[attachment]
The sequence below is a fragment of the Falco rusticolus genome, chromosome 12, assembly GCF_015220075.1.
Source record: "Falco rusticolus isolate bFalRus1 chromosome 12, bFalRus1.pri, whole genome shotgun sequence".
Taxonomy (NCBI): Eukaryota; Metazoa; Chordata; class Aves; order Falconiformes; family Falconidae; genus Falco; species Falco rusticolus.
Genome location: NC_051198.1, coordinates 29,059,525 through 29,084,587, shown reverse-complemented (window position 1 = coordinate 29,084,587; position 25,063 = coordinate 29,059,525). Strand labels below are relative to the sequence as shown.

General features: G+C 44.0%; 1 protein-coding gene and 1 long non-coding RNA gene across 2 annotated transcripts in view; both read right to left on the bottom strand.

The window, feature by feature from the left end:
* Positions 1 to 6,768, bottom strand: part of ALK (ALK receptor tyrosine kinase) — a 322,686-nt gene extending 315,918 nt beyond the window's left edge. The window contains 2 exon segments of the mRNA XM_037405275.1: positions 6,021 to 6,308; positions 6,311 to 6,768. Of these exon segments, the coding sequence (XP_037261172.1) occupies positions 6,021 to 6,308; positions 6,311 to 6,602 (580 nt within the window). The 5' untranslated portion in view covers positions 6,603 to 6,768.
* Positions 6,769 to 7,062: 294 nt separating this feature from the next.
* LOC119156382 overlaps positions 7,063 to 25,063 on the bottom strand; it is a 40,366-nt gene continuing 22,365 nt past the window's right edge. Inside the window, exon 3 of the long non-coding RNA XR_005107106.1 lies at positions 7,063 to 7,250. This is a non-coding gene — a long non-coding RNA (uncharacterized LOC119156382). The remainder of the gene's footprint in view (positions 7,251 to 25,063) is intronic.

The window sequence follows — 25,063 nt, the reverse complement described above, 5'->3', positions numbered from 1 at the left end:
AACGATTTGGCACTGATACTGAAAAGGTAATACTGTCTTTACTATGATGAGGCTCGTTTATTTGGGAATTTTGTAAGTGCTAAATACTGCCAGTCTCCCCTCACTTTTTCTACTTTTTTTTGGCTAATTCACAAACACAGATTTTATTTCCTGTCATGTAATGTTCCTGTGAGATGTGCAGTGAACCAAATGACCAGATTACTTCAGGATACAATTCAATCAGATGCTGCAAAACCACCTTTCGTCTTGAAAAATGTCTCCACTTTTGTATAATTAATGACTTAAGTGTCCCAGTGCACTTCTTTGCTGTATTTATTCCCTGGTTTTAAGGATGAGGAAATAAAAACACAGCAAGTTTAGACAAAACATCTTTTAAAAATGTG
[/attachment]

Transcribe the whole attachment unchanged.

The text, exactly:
The sequence below is a fragment of the Falco rusticolus genome, chromosome 12, assembly GCF_015220075.1.
Source record: "Falco rusticolus isolate bFalRus1 chromosome 12, bFalRus1.pri, whole genome shotgun sequence".
Taxonomy (NCBI): Eukaryota; Metazoa; Chordata; class Aves; order Falconiformes; family Falconidae; genus Falco; species Falco rusticolus.
Genome location: NC_051198.1, coordinates 29,059,525 through 29,084,587, shown reverse-complemented (window position 1 = coordinate 29,084,587; position 25,063 = coordinate 29,059,525). Strand labels below are relative to the sequence as shown.

General features: G+C 44.0%; 1 protein-coding gene and 1 long non-coding RNA gene across 2 annotated transcripts in view; both read right to left on the bottom strand.

The window, feature by feature from the left end:
* Positions 1 to 6,768, bottom strand: part of ALK (ALK receptor tyrosine kinase) — a 322,686-nt gene extending 315,918 nt beyond the window's left edge. The window contains 2 exon segments of the mRNA XM_037405275.1: positions 6,021 to 6,308; positions 6,311 to 6,768. Of these exon segments, the coding sequence (XP_037261172.1) occupies positions 6,021 to 6,308; positions 6,311 to 6,602 (580 nt within the window). The 5' untranslated portion in view covers positions 6,603 to 6,768.
* Positions 6,769 to 7,062: 294 nt separating this feature from the next.
* LOC119156382 overlaps positions 7,063 to 25,063 on the bottom strand; it is a 40,366-nt gene continuing 22,365 nt past the window's right edge. Inside the window, exon 3 of the long non-coding RNA XR_005107106.1 lies at positions 7,063 to 7,250. This is a non-coding gene — a long non-coding RNA (uncharacterized LOC119156382). The remainder of the gene's footprint in view (positions 7,251 to 25,063) is intronic.

The window sequence follows — 25,063 nt, the reverse complement described above, 5'->3', positions numbered from 1 at the left end:
AACGATTTGGCACTGATACTGAAAAGGTAATACTGTCTTTACTATGATGAGGCTCGTTTATTTGGGAATTTTGTAAGTGCTAAATACTGCCAGTCTCCCCTCACTTTTTCTACTTTTTTTTGGCTAATTCACAAACACAGATTTTATTTCCTGTCATGTAATGTTCCTGTGAGATGTGCAGTGAACCAAATGACCAGATTACTTCAGGATACAATTCAATCAGATGCTGCAAAACCACCTTTCGTCTTGAAAAATGTCTCCACTTTTGTATAATTAATGACTTAAGTGTCCCAGTGCACTTCTTTGCTGTATTTATTCCCTGGTTTTAAGGATGAGGAAATAAAAACACAGCAAGTTTAGACAAAACATCTTTTAAAAATGTG